ABSTRACT: MOTIVATION: Reports of serum pancreatic cancer (PC) biomarkers using SELDI-TOF MS have been inconsistent because different chip surfaces and interference with high-abundant proteins. This study examines the influence of these factors on the detection of discriminating diagnostic biomarkers. METHODS: Serum from fourteen from patients with PC, disease controls (DC, n = 14) and healthy volunteers (HV, n = 14) were evaluated by SELDI using H50, IMAC, Q10 and CM10 chips. A further evaluation was undertaken after depletion of seven high-abundant proteins using spin cartridges. RESULTS: More protein peaks were detected in whole serum than in depleted serum for IMAC, H50 and Q10 chips: 60 vs 39, 56 vs 48 and 69 vs 65, respectively, while the CM10 found less peaks in serum (27 vs 47 peaks). However, there were more differentially expressed peaks in the depleted serum samples for PC vs DC and PC vs HV samples using the H50, Q10 and CM10 ProteinChip arrays, whereas for IMAC arrays, more discriminating peaks were seen in non-depleted serum. The highly significant peaks observed on Q10, CM10 and H50 are consistent with the previous finding of ApoA-I (m/z 27,910-28000) and ApoA-II (m/z 8758 and 17,240). In addition, a number of new discriminating protein peaks were found on different ProteinChip arrays, notably peaks at m/z 4280 and 7763 on IMAC arrays. CONCLUSION: This study confirms the diagnostic value of ApoA-I&II and identifies further potential diagnostic biomarkers for pancreatic cancer when multiple chip surfaces are used with depletion of the most highly-abundant proteins.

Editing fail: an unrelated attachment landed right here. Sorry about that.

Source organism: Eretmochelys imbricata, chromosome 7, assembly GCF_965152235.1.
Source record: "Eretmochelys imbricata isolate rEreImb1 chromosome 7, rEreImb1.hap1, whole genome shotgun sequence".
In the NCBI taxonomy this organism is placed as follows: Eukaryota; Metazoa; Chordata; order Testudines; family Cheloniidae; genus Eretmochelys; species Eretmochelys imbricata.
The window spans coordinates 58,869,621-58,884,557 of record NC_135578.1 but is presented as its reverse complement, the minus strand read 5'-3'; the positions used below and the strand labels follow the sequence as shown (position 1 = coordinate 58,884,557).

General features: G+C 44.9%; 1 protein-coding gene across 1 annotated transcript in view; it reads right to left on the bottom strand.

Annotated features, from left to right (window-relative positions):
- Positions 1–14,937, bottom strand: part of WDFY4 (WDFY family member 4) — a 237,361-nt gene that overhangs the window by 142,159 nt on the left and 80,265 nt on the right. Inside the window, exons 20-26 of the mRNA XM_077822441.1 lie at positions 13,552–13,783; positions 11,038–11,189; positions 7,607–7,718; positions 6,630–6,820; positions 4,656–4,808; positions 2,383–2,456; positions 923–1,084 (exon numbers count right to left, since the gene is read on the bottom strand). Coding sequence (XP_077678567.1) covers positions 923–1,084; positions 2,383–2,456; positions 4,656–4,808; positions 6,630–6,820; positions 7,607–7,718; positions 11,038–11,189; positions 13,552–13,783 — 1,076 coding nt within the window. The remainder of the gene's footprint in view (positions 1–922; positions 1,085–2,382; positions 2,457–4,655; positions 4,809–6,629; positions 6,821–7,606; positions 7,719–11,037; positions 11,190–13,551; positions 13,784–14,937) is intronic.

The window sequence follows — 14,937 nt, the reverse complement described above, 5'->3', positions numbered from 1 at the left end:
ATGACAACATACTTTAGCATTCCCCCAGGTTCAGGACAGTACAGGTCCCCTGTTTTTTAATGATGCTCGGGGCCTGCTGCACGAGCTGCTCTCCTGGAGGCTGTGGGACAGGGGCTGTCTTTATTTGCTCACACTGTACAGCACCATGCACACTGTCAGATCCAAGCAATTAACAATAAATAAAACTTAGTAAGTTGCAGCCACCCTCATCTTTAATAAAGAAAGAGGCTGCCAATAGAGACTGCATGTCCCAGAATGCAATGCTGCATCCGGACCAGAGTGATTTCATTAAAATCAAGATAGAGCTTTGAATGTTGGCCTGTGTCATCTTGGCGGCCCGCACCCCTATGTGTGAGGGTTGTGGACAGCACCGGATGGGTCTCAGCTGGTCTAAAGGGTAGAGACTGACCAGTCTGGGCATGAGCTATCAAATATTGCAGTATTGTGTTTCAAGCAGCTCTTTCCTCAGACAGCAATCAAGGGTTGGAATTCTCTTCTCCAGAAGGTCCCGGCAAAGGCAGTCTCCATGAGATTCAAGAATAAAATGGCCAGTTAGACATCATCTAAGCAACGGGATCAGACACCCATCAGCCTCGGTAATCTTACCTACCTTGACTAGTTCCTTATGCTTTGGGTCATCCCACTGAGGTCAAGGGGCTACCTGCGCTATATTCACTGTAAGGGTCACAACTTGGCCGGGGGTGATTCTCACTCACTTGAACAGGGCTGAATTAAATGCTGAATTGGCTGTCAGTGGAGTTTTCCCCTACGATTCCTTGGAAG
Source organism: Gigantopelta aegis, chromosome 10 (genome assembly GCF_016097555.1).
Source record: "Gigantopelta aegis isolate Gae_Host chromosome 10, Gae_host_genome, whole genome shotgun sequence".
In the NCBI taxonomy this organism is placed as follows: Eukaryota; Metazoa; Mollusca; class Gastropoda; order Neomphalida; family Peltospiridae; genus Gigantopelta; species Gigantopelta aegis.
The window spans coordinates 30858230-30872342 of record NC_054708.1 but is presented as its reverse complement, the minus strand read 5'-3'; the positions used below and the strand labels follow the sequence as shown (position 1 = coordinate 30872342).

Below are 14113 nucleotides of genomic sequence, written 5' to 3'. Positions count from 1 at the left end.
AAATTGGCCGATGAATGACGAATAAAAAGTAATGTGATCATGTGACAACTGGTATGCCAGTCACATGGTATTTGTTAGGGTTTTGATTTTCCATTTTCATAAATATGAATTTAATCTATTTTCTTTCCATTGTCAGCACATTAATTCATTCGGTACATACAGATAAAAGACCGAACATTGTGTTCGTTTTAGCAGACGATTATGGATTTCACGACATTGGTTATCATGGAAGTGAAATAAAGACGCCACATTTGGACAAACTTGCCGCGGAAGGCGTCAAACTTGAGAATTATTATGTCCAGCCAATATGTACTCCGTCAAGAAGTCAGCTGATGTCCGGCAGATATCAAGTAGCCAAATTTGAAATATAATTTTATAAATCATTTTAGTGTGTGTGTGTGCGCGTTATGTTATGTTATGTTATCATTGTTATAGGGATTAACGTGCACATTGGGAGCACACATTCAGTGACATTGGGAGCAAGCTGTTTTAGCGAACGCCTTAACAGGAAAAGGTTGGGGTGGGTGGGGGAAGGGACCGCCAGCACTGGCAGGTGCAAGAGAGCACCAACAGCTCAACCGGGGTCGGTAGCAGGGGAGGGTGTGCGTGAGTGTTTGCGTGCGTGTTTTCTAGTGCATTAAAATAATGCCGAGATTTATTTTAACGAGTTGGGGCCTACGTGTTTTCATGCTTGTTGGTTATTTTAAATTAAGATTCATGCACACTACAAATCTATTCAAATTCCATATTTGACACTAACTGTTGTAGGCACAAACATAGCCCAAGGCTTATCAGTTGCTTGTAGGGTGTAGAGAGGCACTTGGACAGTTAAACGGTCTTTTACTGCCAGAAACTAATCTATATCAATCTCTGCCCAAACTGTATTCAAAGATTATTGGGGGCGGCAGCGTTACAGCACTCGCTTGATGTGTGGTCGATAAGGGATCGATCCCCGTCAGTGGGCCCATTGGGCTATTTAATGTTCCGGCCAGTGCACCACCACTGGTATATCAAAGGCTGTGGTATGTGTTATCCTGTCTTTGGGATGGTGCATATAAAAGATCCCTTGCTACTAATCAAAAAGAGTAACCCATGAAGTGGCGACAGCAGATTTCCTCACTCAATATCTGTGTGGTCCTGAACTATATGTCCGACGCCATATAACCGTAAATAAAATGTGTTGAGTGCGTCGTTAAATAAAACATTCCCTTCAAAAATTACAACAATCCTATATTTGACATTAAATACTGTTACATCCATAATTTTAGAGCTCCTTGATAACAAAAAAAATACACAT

4 Article Discovery of serum biomarkers for pancreatic adenocarcinoma using proteomic analysis. 2010

Xue, A / Scarlett, C J / Chung, L / Butturini, G / Scarpa, A / Gandy, R / Wilson, S R / Baxter, R C / Smith, R C. ·Department of Surgery, University of Sydney, Royal North Shore Hospital, St Leonards, New South Wales 2065, Australia. ·Br J Cancer · Pubmed #20588270.

ABSTRACT: BACKGROUND AND AIMS: The serum/plasma proteome was explored for biomarkers to improve the diagnostic ability of CA19-9 in pancreatic adenocarcinoma (PC). METHODS: A Training Set of serum samples from 20 resectable and 18 stage IV PC patients, 54 disease controls (DCs) and 68 healthy volunteers (HVs) were analysed by surface-enhanced laser desorption and ionisation time-of-flight mass spectrometry (SELDI-TOF MS). The resulting protein panel was validated on 40 resectable PC, 21 DC and 19 HV plasma samples (Validation-1 Set) and further by ELISA on 33 resectable PC, 28 DC and 18 HV serum samples (Validation-2 Set). Diagnostic panels were derived using binary logistic regression incorporating internal cross-validation followed by receiver operating characteristic (ROC) analysis. RESULTS: A seven-protein panel from the training set PC vs DC and from PC vs HV samples gave the ROC area under the curve (AUC) of 0.90 and 0.90 compared with 0.87 and 0.91 for CA19-9. The AUC was greater (0.97 and 0.99, P<0.05) when CA19-9 was added to the panels and confirmed on the validation-1 samples. A simplified panel of apolipoprotein C-I (ApoC-I), apolipoprotein A-II (ApoA-II) and CA19-9 was tested on the validation-2 set by ELISA, in which the ROC AUC was greater than that of CA19-9 alone for PC vs DC (0.90 vs 0.84) and for PC vs HV (0.96 vs 0.90). CONCLUSIONS: A simplified diagnostic panel of CA19-9, ApoC-I and ApoA-II improves the diagnostic ability of CA19-9 alone and may have clinical utility.